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Accurate statistics help us to predict the behaviour of future outbreaks.

The Black Death (1348-50) was the worst pandemic of the medieval period, but there are no records that can help us analyse it in detail. Our best estimate is that 40-60% of Londoners died – around 35,000 people.

By the next great London plague in 1665, more thorough records of deaths give modern scientists more substantial data to work with.

The mid-19th century cholera outbreaks mark further advances in data collection. Individual studies, such as John Snow’s research into cholera cases in Soho, played a role. In 1837 recording the cause of death became required by law, with the creation of the General Register Office for births, marriages and deaths. The methods used by their chief statistician, William Farr, to analyse death and disease have become standard tools for epidemiologists today.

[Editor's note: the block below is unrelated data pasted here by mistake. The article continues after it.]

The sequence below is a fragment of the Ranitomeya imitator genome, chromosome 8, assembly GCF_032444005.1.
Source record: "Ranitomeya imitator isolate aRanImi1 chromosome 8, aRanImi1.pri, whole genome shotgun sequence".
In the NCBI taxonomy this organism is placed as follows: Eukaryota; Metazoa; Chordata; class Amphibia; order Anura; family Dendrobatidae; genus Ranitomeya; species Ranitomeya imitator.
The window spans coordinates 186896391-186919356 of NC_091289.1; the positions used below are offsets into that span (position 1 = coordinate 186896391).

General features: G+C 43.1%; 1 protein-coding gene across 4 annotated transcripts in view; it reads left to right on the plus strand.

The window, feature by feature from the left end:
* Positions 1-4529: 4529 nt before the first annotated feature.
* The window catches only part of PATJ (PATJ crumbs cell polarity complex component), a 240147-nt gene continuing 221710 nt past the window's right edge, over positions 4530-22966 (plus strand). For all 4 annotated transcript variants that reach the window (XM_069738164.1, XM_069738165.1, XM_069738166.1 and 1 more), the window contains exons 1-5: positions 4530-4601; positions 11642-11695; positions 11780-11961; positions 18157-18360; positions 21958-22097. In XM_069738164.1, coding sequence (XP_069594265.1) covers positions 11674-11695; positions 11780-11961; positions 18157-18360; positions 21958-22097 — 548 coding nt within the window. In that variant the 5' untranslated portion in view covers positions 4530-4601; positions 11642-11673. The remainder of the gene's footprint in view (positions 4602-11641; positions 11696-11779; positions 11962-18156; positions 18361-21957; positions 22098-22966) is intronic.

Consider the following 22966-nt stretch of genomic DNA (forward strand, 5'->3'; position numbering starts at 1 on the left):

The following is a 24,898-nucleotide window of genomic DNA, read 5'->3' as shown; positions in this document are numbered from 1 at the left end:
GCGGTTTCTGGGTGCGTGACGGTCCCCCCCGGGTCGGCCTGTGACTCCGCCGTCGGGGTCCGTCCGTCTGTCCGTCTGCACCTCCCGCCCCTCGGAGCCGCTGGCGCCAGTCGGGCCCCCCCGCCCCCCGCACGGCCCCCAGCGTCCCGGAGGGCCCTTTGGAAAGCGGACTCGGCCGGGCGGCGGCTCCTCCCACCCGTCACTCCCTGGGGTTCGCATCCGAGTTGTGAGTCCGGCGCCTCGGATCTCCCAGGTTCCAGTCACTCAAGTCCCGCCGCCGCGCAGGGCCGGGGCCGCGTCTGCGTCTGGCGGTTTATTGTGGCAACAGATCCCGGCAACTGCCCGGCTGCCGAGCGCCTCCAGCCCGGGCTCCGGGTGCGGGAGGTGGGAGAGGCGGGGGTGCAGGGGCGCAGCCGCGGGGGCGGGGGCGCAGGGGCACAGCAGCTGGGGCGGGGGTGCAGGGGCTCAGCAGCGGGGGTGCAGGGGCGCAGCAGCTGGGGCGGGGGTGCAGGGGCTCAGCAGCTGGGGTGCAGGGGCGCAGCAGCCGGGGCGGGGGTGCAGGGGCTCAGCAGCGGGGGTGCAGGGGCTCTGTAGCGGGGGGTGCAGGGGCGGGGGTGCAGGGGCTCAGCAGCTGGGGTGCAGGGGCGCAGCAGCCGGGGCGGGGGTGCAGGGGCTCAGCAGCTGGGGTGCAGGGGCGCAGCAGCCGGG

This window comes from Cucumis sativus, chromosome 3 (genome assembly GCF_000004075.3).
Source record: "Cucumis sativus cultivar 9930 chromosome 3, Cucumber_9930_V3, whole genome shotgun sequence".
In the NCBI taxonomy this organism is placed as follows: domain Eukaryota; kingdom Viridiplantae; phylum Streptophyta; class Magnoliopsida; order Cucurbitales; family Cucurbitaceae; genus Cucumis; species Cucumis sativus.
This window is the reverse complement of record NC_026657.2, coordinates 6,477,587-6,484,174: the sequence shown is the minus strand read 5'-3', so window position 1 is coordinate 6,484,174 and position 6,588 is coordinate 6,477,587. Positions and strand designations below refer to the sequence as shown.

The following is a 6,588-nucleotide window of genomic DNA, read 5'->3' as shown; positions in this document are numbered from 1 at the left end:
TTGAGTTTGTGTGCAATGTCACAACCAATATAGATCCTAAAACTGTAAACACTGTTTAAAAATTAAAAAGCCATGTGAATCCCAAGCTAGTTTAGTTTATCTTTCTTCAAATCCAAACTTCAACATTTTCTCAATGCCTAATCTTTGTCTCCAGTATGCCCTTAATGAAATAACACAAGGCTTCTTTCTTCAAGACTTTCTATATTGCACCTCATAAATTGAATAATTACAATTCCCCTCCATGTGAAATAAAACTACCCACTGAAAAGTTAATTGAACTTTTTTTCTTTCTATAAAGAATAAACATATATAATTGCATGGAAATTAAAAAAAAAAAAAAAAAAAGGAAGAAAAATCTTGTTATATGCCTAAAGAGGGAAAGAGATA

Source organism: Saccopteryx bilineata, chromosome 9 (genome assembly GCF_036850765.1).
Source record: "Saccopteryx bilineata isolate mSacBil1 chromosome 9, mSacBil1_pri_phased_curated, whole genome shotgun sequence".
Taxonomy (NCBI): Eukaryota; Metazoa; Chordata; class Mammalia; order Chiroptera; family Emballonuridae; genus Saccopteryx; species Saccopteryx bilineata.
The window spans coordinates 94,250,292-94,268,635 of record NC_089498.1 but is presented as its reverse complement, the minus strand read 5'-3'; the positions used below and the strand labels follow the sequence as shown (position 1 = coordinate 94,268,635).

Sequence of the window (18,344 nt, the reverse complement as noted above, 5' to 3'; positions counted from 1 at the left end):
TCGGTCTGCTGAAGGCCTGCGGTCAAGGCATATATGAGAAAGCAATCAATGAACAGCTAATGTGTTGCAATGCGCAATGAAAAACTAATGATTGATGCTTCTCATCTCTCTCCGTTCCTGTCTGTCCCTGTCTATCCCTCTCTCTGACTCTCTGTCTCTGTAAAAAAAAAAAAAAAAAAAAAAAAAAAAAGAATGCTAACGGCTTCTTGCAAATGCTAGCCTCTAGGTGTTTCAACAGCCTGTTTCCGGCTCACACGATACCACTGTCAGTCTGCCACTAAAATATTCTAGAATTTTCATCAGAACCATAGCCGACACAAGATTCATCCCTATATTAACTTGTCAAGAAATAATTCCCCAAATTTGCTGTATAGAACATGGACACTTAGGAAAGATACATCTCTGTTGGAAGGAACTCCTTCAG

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Mortality bill for week from 12 September 1665
Here we see the bill for week 39 of 1665, giving a summary of all causes of death.

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Seal-top spoon, 1661-65

This spoon is inscribed ‘…1665 when dyed at London of the Plague 68,596’ on the front and ‘of all Diseases 97,306’ on the back. This contemporary ‘official’ total is an underestimate – we now think around 100,000 people died, about a quarter of London’s population.

London’s Dreadful Visitation…, 1665

A bound collection of the weekly bills of mortality for London in the plague year of 1665. The detailed records of the number of plague and total deaths for each parish make spatial analysis of the epidemic’s progression possible.

Museum of London